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Travelling Beyond Price? All Roads Lead to Product.

On the surface, retail in this country is very healthy. Rolling Moving Annual Turnover (MAT) growth of more than +6% and all time record levels of expenditure at the till on a month on month basis. But beneath the surface there is some interesting movement.

To cut to the chase, the most successful are becoming more successful and the rest are struggling.

There are two sides to this. From the customer context we are seeing consolidation and simplification of shopping behaviour as the perceived stresses placed on customer’s time increase. From the competitive side we are seeing scale being leveraged for maximum advantage and price being used with sledgehammer impact. Those retailers being forced to reduce price and margin while managing an increasing cost base are struggling. If you combine that with a location that doesn’t match the concentration of customer traffic patterns you achieve the perfect storm.

As that great retail consultant Sir Isaac Newton once said, “It’s bloody hard to fight against gravity mate”.

But in business you either fight or surrender. So what weaponry do you need to get customers to a) want to shop with you and b) spend more money than they would with the profit through volume operators on similar goods?

Creating a desire to want to shop you enough to seek you out involves everything from ambience to expertise and service, range selection and efficiency. However, if you stock exactly the same items as the volume retailer at best you can achieve price elasticity with customers of perhaps 5% with a combination of packaging and value-adding. Increasingly shoppers will say thank you for the service and expertise, the experience and the chat and then go and buy the exact same national brand item from where they can get it cheapest.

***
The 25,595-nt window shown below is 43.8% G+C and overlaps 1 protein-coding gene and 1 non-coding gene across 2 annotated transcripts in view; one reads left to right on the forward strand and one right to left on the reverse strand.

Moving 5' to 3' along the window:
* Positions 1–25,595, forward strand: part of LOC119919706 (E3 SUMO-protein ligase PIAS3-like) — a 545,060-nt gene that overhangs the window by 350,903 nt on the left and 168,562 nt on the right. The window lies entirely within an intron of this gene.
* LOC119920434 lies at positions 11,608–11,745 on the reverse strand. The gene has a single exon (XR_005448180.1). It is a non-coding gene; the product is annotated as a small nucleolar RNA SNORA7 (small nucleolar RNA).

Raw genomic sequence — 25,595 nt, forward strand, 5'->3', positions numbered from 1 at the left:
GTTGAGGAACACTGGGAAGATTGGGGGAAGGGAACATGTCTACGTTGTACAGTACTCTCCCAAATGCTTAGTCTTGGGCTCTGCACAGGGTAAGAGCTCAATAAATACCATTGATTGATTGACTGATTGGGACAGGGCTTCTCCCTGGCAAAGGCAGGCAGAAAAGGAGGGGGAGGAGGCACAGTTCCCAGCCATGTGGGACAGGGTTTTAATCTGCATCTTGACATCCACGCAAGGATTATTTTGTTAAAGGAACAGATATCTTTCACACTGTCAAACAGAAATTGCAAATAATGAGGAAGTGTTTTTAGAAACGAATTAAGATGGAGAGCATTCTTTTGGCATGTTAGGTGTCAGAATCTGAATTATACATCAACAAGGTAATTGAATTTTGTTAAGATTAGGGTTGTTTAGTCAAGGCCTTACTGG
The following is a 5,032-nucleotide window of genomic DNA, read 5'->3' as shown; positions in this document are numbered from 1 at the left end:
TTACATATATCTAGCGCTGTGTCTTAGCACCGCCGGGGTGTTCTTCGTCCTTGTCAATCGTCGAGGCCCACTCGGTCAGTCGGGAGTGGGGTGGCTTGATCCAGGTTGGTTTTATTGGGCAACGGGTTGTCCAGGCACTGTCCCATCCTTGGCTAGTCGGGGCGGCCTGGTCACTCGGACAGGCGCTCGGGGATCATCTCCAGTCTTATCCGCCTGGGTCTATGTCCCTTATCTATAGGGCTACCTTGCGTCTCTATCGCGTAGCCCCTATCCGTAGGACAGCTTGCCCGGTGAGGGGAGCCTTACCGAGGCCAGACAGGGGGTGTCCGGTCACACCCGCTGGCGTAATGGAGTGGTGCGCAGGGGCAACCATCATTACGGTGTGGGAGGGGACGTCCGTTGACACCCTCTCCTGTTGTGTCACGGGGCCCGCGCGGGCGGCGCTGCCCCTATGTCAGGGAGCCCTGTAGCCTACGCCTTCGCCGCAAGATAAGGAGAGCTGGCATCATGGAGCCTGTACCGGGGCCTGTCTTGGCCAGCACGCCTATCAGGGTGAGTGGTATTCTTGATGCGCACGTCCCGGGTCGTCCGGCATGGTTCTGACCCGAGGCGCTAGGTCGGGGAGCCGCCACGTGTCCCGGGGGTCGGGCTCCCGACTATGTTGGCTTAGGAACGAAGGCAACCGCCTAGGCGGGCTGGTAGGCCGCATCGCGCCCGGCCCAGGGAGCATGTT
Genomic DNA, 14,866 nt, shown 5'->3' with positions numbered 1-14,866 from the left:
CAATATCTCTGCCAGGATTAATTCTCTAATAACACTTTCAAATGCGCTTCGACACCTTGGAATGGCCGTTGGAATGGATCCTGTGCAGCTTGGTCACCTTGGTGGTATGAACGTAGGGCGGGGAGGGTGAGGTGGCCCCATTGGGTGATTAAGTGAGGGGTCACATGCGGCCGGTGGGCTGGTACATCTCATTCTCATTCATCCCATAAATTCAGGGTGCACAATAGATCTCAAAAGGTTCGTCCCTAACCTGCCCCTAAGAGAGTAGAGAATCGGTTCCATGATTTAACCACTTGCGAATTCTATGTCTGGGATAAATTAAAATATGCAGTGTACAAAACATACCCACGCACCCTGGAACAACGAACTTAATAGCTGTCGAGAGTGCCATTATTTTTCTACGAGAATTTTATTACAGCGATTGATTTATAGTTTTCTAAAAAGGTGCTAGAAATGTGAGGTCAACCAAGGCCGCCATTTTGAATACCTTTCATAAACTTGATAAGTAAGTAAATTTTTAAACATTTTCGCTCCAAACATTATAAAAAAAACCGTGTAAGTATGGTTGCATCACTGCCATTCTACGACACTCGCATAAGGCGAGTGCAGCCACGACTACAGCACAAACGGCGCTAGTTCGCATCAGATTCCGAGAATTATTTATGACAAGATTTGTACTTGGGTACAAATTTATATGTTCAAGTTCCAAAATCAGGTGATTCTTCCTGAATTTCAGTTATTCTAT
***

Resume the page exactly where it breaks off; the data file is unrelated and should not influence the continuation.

Inevitably if this happens on too many occasions, you are remembered as being expensive and taken off their well-trodden track. So, not only will they not spend more money with you they won’t even visit.

Getting beyond cheapest price requires an understanding that in the end everything leads back to product. How you showcase and sell the product. But also how you differentiate the product. If it can be rationally benchmarked then it has to be the cheapest or secondary to the main item or packaged up. Customers aren’t as smart as politically correct marketers try to make out. But they are as tight as a short armed, deep-pocketed Scotsman.

Once they have a fix on the product, they want it as cheap as they can get it. So its simple – don’t let them get a fix on the product. It’s a much less complex business model for profit through volume operators. They focus on efficiency and cost reduction. If you stock the same items as them, they’ll over-power you on price and the internet is only going to make that worse. Plan for your business to ensure the customer recognises differentiation in your product and you’ll get to the preferred destination.